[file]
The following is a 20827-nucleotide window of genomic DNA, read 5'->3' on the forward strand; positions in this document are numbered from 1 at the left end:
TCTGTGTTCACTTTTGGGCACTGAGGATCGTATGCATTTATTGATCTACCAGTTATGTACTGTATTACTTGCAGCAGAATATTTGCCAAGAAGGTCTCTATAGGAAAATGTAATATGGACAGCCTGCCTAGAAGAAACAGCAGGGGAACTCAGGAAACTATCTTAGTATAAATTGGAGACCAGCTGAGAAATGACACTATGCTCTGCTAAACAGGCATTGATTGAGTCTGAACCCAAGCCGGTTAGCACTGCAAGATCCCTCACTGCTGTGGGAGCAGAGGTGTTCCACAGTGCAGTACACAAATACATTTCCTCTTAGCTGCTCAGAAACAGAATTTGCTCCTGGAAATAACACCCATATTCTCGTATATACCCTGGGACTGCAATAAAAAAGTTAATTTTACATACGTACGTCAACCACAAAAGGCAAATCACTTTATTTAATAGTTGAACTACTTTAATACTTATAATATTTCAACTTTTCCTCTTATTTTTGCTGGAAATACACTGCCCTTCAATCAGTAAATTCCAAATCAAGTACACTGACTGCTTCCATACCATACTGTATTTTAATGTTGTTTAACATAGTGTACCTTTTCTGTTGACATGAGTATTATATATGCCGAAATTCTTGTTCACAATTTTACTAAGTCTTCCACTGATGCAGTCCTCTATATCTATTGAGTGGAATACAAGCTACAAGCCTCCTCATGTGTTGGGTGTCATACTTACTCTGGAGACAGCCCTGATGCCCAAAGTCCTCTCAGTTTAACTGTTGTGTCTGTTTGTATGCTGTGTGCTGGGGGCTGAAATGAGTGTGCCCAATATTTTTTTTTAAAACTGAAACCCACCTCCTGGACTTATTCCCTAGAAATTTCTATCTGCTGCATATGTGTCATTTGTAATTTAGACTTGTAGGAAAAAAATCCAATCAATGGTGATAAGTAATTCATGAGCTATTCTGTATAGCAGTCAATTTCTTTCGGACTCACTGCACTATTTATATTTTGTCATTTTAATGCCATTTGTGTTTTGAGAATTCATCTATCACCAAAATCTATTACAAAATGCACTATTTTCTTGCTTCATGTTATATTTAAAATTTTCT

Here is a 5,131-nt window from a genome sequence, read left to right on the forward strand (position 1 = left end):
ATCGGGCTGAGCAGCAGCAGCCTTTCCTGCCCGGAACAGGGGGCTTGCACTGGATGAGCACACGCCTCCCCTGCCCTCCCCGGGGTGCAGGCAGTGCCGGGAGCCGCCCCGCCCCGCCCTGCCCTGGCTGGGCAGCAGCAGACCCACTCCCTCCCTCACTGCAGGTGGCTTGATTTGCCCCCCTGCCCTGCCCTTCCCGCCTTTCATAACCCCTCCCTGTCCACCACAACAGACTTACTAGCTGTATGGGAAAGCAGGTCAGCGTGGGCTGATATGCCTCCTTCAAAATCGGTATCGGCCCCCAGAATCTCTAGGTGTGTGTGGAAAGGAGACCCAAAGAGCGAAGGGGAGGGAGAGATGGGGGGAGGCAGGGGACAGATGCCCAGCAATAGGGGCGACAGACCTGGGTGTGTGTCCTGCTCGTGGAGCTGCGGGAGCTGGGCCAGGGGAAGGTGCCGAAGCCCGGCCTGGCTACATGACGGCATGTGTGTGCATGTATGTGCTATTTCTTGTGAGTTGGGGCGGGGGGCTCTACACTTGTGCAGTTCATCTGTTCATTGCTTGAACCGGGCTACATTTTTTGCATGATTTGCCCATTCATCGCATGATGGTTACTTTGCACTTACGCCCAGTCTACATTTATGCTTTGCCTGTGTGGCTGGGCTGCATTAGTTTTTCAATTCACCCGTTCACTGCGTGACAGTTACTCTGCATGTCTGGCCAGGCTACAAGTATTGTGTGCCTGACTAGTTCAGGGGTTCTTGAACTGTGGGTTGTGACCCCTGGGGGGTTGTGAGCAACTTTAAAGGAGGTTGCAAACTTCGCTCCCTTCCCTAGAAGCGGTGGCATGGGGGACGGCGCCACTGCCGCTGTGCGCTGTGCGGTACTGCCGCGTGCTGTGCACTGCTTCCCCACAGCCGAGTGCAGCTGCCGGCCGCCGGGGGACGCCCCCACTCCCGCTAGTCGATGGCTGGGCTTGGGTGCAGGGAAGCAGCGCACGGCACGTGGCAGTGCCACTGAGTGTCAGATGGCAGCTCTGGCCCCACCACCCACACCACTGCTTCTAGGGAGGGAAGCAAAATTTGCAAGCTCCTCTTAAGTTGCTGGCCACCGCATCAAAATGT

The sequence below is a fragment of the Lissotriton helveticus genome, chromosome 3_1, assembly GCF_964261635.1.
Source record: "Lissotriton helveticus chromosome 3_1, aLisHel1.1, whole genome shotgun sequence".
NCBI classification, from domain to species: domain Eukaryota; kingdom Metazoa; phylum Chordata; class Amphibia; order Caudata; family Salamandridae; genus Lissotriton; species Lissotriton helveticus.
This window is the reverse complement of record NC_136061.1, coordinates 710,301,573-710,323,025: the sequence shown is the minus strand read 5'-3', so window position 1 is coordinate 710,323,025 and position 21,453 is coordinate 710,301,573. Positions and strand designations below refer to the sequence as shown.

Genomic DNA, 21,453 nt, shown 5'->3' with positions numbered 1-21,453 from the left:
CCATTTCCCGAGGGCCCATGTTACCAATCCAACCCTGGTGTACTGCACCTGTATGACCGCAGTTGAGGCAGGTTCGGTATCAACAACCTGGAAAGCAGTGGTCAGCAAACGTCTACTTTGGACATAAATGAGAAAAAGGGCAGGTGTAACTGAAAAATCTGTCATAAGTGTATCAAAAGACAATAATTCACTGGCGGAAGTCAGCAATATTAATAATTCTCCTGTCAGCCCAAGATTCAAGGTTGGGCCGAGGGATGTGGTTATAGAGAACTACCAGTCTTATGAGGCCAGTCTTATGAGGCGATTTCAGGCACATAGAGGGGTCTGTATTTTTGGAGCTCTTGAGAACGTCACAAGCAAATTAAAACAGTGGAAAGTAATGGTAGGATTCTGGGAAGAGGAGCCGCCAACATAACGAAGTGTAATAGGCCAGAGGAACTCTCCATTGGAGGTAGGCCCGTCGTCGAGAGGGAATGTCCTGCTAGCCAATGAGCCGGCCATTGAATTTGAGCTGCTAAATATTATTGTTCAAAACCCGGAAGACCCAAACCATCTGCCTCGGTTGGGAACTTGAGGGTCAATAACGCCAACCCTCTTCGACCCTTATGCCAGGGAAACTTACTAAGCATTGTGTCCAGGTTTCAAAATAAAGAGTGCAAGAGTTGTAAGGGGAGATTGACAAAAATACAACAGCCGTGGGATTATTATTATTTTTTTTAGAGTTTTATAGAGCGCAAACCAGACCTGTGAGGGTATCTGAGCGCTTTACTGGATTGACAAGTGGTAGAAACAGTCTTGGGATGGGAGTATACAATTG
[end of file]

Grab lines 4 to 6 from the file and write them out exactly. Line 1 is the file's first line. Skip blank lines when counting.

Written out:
ATCGGGCTGAGCAGCAGCAGCCTTTCCTGCCCGGAACAGGGGGCTTGCACTGGATGAGCACACGCCTCCCCTGCCCTCCCCGGGGTGCAGGCAGTGCCGGGAGCCGCCCCGCCCCGCCCTGCCCTGGCTGGGCAGCAGCAGACCCACTCCCTCCCTCACTGCAGGTGGCTTGATTTGCCCCCCTGCCCTGCCCTTCCCGCCTTTCATAACCCCTCCCTGTCCACCACAACAGACTTACTAGCTGTATGGGAAAGCAGGTCAGCGTGGGCTGATATGCCTCCTTCAAAATCGGTATCGGCCCCCAGAATCTCTAGGTGTGTGTGGAAAGGAGACCCAAAGAGCGAAGGGGAGGGAGAGATGGGGGGAGGCAGGGGACAGATGCCCAGCAATAGGGGCGACAGACCTGGGTGTGTGTCCTGCTCGTGGAGCTGCGGGAGCTGGGCCAGGGGAAGGTGCCGAAGCCCGGCCTGGCTACATGACGGCATGTGTGTGCATGTATGTGCTATTTCTTGTGAGTTGGGGCGGGGGGCTCTACACTTGTGCAGTTCATCTGTTCATTGCTTGAACCGGGCTACATTTTTTGCATGATTTGCCCATTCATCGCATGATGGTTACTTTGCACTTACGCCCAGTCTACATTTATGCTTTGCCTGTGTGGCTGGGCTGCATTAGTTTTTCAATTCACCCGTTCACTGCGTGACAGTTACTCTGCATGTCTGGCCAGGCTACAAGTATTGTGTGCCTGACTAGTTCAGGGGTTCTTGAACTGTGGGTTGTGACCCCTGGGGGGTTGTGAGCAACTTTAAAGGAGGTTGCAAACTTCGCTCCCTTCCCTAGAAGCGGTGGCATGGGGGACGGCGCCACTGCCGCTGTGCGCTGTGCGGTACTGCCGCGTGCTGTGCACTGCTTCCCCACAGCCGAGTGCAGCTGCCGGCCGCCGGGGGACGCCCCCACTCCCGCTAGTCGATGGCTGGGCTTGGGTGCAGGGAAGCAGCGCACGGCACGTGGCAGTGCCACTGAGTGTCAGATGGCAGCTCTGGCCCCACCACCCACACCACTGCTTCTAGGGAGGGAAGCAAAATTTGCAAGCTCCTCTTAAGTTGCTGGCCACCGCATCAAAATGT

The sequence below is a fragment of the Lissotriton helveticus genome, chromosome 3_1, assembly GCF_964261635.1.
Source record: "Lissotriton helveticus chromosome 3_1, aLisHel1.1, whole genome shotgun sequence".